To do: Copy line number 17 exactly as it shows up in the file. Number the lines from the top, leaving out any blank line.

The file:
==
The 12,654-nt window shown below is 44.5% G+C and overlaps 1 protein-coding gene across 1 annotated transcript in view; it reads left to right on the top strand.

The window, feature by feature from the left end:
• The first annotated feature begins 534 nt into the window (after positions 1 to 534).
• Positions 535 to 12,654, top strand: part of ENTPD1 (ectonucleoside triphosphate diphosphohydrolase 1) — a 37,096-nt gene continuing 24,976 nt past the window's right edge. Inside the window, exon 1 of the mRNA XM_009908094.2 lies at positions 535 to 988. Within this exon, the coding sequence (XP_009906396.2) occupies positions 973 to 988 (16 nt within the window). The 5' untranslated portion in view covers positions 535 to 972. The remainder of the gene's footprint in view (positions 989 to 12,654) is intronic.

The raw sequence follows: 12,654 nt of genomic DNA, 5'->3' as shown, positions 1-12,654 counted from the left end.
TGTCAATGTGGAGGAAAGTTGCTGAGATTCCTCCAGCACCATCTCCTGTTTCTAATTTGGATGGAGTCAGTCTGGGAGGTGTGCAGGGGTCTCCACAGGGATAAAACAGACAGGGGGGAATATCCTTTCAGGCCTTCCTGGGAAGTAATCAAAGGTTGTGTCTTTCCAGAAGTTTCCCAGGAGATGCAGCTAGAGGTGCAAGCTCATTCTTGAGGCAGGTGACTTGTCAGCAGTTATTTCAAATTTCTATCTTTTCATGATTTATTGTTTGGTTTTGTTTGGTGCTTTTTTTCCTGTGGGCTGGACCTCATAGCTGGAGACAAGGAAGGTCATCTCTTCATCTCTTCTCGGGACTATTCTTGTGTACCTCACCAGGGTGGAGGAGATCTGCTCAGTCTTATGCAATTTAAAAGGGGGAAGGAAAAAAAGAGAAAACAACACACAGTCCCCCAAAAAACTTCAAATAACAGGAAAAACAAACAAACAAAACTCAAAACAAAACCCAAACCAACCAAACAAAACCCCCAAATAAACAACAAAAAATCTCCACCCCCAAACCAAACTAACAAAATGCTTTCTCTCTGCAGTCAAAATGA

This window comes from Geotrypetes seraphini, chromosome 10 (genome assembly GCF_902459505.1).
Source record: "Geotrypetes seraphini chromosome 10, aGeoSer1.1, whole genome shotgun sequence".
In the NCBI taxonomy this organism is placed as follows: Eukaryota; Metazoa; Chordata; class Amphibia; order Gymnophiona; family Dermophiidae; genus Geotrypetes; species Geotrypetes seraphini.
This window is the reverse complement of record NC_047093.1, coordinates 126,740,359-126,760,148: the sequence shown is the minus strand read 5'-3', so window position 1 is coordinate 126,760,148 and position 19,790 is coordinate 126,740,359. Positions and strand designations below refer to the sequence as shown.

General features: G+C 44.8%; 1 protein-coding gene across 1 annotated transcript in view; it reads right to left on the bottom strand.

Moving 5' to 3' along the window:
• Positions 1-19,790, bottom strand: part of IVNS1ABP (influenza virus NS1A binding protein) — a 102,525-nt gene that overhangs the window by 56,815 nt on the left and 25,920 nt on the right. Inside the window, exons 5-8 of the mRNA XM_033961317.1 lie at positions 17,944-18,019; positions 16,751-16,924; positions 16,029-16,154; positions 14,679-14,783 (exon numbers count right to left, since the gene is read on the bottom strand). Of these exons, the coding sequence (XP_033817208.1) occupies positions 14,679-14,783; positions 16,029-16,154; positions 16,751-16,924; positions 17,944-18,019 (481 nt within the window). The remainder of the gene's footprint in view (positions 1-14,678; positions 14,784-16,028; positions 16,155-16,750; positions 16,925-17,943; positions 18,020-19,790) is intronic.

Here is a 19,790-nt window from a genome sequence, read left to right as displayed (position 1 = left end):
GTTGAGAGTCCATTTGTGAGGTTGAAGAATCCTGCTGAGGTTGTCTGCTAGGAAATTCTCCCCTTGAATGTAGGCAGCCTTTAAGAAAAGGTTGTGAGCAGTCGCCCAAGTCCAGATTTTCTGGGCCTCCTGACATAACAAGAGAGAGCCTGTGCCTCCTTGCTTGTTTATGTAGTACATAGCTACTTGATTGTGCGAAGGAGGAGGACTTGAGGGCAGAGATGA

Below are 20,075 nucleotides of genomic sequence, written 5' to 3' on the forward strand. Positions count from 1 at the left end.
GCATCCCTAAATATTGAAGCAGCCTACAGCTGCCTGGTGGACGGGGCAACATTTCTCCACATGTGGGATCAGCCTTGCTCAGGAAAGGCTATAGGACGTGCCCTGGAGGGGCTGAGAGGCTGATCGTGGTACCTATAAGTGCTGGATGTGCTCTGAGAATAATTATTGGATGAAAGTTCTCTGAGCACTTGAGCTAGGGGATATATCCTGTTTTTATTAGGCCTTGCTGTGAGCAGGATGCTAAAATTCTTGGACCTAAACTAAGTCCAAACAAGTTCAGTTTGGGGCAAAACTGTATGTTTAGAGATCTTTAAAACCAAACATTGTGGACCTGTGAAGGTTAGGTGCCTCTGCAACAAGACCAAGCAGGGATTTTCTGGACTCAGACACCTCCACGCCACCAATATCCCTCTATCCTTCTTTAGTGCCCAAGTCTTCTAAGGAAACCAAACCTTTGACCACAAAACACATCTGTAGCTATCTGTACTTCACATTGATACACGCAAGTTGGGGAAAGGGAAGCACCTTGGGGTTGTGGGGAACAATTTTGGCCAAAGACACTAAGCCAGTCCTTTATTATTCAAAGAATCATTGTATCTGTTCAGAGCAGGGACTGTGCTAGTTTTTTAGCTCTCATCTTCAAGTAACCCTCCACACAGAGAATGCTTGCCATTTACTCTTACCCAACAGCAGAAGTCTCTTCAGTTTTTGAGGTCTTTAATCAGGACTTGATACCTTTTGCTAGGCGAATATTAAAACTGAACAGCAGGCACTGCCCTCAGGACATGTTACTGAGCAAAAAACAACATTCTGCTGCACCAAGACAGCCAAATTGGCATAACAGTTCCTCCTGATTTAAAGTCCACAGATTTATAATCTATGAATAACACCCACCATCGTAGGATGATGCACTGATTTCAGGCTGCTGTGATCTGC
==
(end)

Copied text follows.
GCATCCCTAAATATTGAAGCAGCCTACAGCTGCCTGGTGGACGGGGCAACATTTCTCCACATGTGGGATCAGCCTTGCTCAGGAAAGGCTATAGGACGTGCCCTGGAGGGGCTGAGAGGCTGATCGTGGTACCTATAAGTGCTGGATGTGCTCTGAGAATAATTATTGGATGAAAGTTCTCTGAGCACTTGAGCTAGGGGATATATCCTGTTTTTATTAGGCCTTGCTGTGAGCAGGATGCTAAAATTCTTGGACCTAAACTAAGTCCAAACAAGTTCAGTTTGGGGCAAAACTGTATGTTTAGAGATCTTTAAAACCAAACATTGTGGACCTGTGAAGGTTAGGTGCCTCTGCAACAAGACCAAGCAGGGATTTTCTGGACTCAGACACCTCCACGCCACCAATATCCCTCTATCCTTCTTTAGTGCCCAAGTCTTCTAAGGAAACCAAACCTTTGACCACAAAACACATCTGTAGCTATCTGTACTTCACATTGATACACGCAAGTTGGGGAAAGGGAAGCACCTTGGGGTTGTGGGGAACAATTTTGGCCAAAGACACTAAGCCAGTCCTTTATTATTCAAAGAATCATTGTATCTGTTCAGAGCAGGGACTGTGCTAGTTTTTTAGCTCTCATCTTCAAGTAACCCTCCACACAGAGAATGCTTGCCATTTACTCTTACCCAACAGCAGAAGTCTCTTCAGTTTTTGAGGTCTTTAATCAGGACTTGATACCTTTTGCTAGGCGAATATTAAAACTGAACAGCAGGCACTGCCCTCAGGACATGTTACTGAGCAAAAAACAACATTCTGCTGCACCAAGACAGCCAAATTGGCATAACAGTTCCTCCTGATTTAAAGTCCACAGATTTATAATCTATGAATAACACCCACCATCGTAGGATGATGCACTGATTTCAGGCTGCTGTGATCTGC